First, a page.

adidas' Head of International Mobility and Reward Innovation: achieving organisational impact

adidas' Head of International Mobility and Reward Innovation: achieving organisational impact

David Enser is co-Founder of the RES Forum and Head of International Mobility and Rewards Innovation for adidas Group. He spoke to HR Grapevine about the issue of centralising mandates versus engaging a workforce.

“One of the biggest challenges I deal with in my role is assessing and defining how we best achieve organisational impact as a central HR function. In many organisations this is a quick and simple task; the HRD says ‘it shall be so’ and the organisation follows. However, this is certainly not so for many organisations I have come across recently.

“At a recent RES Forum event this discussion permeated throughout a whole day of fairly disparate topics. It’s all well and good discussing trends in HR policies, systems, usage or functional value propositions but, without a clear way to achieve real organisational impact, some discussions may be doomed to failure. So how to gain impact?”

Understanding perceptions of value

“Firstly, I would challenge any HR function to ask itself whether it truly understands what the organisation expects of it. And what does it wish the organisation to understand about it in return?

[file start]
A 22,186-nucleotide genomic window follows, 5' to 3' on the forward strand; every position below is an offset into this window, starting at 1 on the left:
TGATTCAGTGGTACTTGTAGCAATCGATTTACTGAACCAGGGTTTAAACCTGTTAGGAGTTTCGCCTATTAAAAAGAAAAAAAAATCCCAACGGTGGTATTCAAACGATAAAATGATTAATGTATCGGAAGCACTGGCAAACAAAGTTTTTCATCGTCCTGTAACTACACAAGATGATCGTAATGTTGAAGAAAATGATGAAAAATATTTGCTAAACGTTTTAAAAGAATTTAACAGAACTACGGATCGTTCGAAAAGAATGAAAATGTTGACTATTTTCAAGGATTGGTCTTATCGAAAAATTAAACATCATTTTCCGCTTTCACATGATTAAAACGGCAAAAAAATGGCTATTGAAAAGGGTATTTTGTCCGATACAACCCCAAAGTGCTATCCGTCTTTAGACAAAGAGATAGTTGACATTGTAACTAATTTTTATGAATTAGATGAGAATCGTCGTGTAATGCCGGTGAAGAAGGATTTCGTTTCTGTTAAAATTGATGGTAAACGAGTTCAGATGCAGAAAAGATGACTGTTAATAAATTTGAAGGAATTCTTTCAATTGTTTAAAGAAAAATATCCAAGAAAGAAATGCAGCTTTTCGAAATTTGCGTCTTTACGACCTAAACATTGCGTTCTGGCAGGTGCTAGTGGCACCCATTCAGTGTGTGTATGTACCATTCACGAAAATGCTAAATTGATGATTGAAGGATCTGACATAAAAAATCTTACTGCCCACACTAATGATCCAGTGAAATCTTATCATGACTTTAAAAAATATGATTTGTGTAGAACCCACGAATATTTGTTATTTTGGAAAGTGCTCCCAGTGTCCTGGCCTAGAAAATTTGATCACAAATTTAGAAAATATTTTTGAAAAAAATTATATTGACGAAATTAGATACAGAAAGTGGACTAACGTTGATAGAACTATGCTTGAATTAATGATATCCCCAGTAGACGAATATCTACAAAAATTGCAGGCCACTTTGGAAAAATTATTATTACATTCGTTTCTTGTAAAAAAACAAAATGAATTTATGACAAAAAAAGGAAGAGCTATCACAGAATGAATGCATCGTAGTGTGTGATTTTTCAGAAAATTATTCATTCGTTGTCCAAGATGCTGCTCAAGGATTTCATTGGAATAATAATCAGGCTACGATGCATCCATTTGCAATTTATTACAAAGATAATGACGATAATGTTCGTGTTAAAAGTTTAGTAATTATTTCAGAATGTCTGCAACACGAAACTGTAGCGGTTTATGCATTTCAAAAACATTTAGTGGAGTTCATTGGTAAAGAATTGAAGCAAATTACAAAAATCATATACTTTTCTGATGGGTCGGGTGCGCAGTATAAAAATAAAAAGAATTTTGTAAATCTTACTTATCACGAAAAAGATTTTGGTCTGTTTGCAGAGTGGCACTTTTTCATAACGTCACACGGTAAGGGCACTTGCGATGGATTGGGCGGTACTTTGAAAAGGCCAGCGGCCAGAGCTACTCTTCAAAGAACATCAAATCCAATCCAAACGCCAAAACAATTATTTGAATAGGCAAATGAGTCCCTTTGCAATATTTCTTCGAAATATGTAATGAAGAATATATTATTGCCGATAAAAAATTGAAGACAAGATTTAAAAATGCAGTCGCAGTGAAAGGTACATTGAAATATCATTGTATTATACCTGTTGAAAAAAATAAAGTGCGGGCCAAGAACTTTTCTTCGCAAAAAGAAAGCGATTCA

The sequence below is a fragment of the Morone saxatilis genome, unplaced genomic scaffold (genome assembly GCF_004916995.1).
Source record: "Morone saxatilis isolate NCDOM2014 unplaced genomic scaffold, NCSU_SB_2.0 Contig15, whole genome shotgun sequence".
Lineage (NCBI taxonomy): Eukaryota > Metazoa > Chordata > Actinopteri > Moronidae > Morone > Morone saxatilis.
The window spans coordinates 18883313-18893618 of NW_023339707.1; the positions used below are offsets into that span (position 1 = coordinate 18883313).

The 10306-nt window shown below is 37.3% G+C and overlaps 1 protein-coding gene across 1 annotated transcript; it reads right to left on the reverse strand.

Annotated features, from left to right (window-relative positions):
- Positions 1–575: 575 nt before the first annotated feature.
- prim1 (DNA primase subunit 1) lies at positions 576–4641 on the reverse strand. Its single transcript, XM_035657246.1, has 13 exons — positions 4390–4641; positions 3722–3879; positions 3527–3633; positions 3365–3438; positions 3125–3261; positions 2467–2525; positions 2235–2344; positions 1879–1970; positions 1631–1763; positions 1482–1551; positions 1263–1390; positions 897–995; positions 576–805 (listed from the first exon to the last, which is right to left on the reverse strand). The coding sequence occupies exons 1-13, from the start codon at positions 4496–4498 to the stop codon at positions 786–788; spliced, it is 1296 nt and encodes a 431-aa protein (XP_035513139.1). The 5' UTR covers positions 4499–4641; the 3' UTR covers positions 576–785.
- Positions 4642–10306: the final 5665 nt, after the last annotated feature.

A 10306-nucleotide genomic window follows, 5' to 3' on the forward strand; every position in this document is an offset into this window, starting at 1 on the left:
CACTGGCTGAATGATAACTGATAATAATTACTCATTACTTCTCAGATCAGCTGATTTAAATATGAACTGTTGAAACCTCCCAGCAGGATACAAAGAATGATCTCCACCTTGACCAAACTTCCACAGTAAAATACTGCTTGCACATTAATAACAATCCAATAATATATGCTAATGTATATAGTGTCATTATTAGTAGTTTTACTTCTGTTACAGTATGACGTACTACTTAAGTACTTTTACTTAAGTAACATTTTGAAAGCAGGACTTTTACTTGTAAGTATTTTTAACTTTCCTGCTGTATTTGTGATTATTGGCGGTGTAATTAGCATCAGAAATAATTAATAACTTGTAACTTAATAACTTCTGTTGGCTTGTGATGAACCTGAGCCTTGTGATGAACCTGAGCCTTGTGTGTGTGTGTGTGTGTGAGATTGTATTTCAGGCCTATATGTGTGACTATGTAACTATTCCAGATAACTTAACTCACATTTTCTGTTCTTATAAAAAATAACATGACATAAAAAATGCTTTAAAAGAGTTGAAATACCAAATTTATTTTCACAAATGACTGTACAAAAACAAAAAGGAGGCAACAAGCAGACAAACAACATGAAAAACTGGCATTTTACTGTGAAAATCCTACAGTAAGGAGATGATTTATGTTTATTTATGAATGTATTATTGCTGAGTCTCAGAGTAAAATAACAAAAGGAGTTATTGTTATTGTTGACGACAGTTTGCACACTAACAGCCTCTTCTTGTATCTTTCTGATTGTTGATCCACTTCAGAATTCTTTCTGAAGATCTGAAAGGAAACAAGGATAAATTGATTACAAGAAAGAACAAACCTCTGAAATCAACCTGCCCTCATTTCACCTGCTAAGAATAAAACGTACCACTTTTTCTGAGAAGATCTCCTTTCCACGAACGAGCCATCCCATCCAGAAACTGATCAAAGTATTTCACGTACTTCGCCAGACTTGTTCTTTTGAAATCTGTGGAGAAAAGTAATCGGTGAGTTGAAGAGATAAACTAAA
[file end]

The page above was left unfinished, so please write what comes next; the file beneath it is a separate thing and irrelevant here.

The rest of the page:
“Although it’s fundamental, I believe that many enterprises fail to come to grips with this relatively simple question. Before you can seek to define a blueprint for an organisation (in my case, how should a mobility programme look and inspire others to feel, think and act) you first need to stake out the territory and engage in a dialogue with stakeholders to ask what value means to them. For some, mobility’s value may be the proper management of a fairly complex yet transactional process.

“For others, it might be a keen business enabler of organisational change and the development of a truly global talent pool. And still further, for others it might be a key employer brand tool essential to attract future talent with the lure of an international career – a real pull for those millennials intent on a global career.”

Alternatives HR models - CoE/HR BP model

So, role chartering’s done and an understanding of differing perceptions of value taken on board, so how best to deliver?

“This is when I ask myself if the classic model of HR Business Partner, expert global function and regional delivery organisation is really fit for purpose? The answer, of course, is that it may be for some but certainly not for others.

“Without the luxury of a central, non-negotiable mandate for all areas of a business to act in a common way, you may struggle to achieve true global roll-out unless you engage with group businesses and stakeholders in a different way.

“For example, how to find agreement for a company-wide global policy or initiative within an international group of entities with their own P&L responsibility and with no obligation to follow central global practices?

“I’m not sure I have a definitive answer for myself on this yet – though it’s nice to mull it over. Maybe I’ll go and check in with my business stakeholders again first and see what they need me to be before I make my mind up.”

Have you enjoyed this piece?

Subscribe now to myGrapevine+ and get access to exclusive new content, and the full content archive.

Be the first to comment.

You are currently previewing this article.

This is the last preview available to you for 30 days.

To access more news, features, columns and opinions every day, create a free myGrapevine account.